It’s easy. I post about ANYTHING pertaining to books, writing, or publishing on here. Which leaves countless topics for you to discuss in a guest post. And don’t worry about trying to think of a topic I haven’t discussed before because my thoughts were most likely different from what you have to say.

Here are the only rules:

  • No book reviews.
  • No creative writing (poetry, short story, flash fiction, etc.)
  • No lists.

And that’s it! All you have to do is comment that you’d be interested in writing a guest post and I’ll send you an invite before the end of the day. You don’t even have to tell me a topic. I’m aiming for the first or second week of June to have the week of guest posts, which means I’m looking for five posts for each weekday. And of course, I reserve the right not to publish your post for any reason at all.

If you’re curious about what to write about, take a look at the guest posts from my first time doing this.

How to Feel Like Writing Again.

Are Writers Stalkers?.

I’m Going to Slit my Wrists if you Don’t Publish me….

The Wonderful World of YA.

The Buddy System.

Interested? Then leave a comment!

Guest Post: The Buddy System

About five months ago, I agreed to edit a short story for a client in California. Her story was a joy to read, and she was a pleasure to work with. Unlike most clients, she and I hit it off on a number of levels, and before I knew it, we were chatting daily over instant messenger.

I’m also part of a Mom-Geek-Writer group on Facebook (don’t judge). I’ve befriended a couple of the women in that group, and we talk regularly as well.

We talk about everything: Life, relationships, our kids, our jobs, the state of the world. But it always circles back to writing. The art. The craft. The hard work and heavy lifting. The self-scrutiny. Our triumphs. Those facepalm moments we wish we had to do over.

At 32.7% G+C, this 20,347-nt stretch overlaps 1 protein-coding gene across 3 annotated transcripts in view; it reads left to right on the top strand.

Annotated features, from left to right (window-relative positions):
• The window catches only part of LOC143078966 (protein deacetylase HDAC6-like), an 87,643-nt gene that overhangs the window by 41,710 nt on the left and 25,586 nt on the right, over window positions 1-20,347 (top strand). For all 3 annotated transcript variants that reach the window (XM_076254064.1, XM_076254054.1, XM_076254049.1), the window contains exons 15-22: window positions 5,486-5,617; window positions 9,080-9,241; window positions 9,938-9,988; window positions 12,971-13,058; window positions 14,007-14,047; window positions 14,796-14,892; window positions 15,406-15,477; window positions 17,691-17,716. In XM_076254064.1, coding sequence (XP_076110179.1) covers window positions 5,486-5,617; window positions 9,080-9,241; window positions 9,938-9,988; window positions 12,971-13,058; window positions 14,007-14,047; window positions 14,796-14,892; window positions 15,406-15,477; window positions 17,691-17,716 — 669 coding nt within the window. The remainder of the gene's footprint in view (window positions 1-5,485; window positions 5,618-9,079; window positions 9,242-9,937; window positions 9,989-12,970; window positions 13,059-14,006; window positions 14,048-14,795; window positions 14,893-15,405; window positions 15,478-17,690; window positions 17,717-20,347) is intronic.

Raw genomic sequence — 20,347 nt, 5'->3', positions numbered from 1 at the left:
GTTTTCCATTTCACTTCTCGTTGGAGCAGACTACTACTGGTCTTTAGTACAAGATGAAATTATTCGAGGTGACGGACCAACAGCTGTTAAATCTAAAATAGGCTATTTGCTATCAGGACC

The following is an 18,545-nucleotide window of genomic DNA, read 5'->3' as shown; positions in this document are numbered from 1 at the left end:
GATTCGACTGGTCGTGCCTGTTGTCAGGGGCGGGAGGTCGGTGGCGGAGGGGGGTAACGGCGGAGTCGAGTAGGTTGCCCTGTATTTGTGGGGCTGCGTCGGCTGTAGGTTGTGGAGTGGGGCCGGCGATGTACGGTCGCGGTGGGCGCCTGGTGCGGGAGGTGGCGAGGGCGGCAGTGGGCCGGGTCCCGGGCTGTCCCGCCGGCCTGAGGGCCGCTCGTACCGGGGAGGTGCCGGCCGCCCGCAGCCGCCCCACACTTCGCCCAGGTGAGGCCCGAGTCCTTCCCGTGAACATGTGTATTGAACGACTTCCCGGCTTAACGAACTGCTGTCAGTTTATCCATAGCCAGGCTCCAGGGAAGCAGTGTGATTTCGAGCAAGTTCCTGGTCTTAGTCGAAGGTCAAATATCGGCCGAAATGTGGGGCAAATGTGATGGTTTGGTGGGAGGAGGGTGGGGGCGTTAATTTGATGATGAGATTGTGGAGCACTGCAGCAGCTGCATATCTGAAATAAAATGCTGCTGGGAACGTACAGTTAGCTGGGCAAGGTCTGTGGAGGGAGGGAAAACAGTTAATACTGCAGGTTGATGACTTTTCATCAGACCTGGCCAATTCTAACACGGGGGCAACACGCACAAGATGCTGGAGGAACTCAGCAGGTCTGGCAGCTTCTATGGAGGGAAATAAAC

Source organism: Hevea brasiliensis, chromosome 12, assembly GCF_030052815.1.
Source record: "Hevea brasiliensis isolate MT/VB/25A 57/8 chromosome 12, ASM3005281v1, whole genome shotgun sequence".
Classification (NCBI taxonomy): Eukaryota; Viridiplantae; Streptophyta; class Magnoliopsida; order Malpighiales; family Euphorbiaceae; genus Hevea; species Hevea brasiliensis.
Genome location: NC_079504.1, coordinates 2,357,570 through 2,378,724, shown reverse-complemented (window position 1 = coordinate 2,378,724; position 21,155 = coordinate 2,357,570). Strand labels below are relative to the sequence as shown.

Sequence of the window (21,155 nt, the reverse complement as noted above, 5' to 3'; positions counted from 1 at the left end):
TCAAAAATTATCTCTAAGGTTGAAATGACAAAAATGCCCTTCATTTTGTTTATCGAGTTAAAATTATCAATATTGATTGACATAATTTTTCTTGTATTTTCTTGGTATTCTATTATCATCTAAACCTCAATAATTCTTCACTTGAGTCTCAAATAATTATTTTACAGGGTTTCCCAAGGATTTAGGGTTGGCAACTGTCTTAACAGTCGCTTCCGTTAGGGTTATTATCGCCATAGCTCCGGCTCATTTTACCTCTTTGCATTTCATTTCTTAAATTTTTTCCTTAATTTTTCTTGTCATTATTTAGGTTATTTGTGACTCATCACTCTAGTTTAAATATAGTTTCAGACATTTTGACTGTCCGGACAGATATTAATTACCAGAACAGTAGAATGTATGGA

Last weekend, as I worked on writing my current chapter, and one of my buddies lamented over editing her recently-finished novel, I realized: Neither of us would have come as far as we have in the short time that we did without each other.

And that’s when it struck me: Writing is better with a buddy.

Buddies Provide Encouragement

We think of writing as a solitary act. We sit in a room like a hermit in his cave, tapping away at a keyboard. And in some aspect of reality, that’s still the case.

But when you reach out and talk to others who understand the act of writing, you find that you’re not alone in your struggles. At one point, one of my buddies asked me, “Did you finish the chapter last night?” In truth, I had not. I’d stalled out. She encouraged me to keep at it. I did. Now we have daily check-ins that are constant reminders that someone out there cares. We value each other’s writing as much as we value our own.

Buddies Challenge Us To Excel

I’ve been writing for twenty-five years. I’ve only given my writing its due in the last year (another topic entirely). But whether I’m focused on writing-as-a-hobby or writing-to-feed-my-family, I’ve always pushed myself in terms of grammar and style.

When a writing buddy commented that she found X-number of occurrences of the word “was” in her manuscript, it prompted me to search my current work in progress. In 22 pages, I have 64 occurrences of was.

Insert passive groan here.

It became a challenge: Write without using was. My buddy and I discussed proper use of passive-voice words. We agreed that in dialogue, the word was is probably inevitable. Otherwise, your characters come off sounding like pretentious snobs. Other than dialogue, there’s almost never any reason to use this horribly lazy word.

And so I wrote. And I’d share. And she’d point out where I had gotten ahead of myself, lazed out, and dropped the W-bomb.

I put down about 8,000 words after our discussion, and then re-read it last night. It surprised me how strong and tight my first draft had become.

Buddies Get The Joke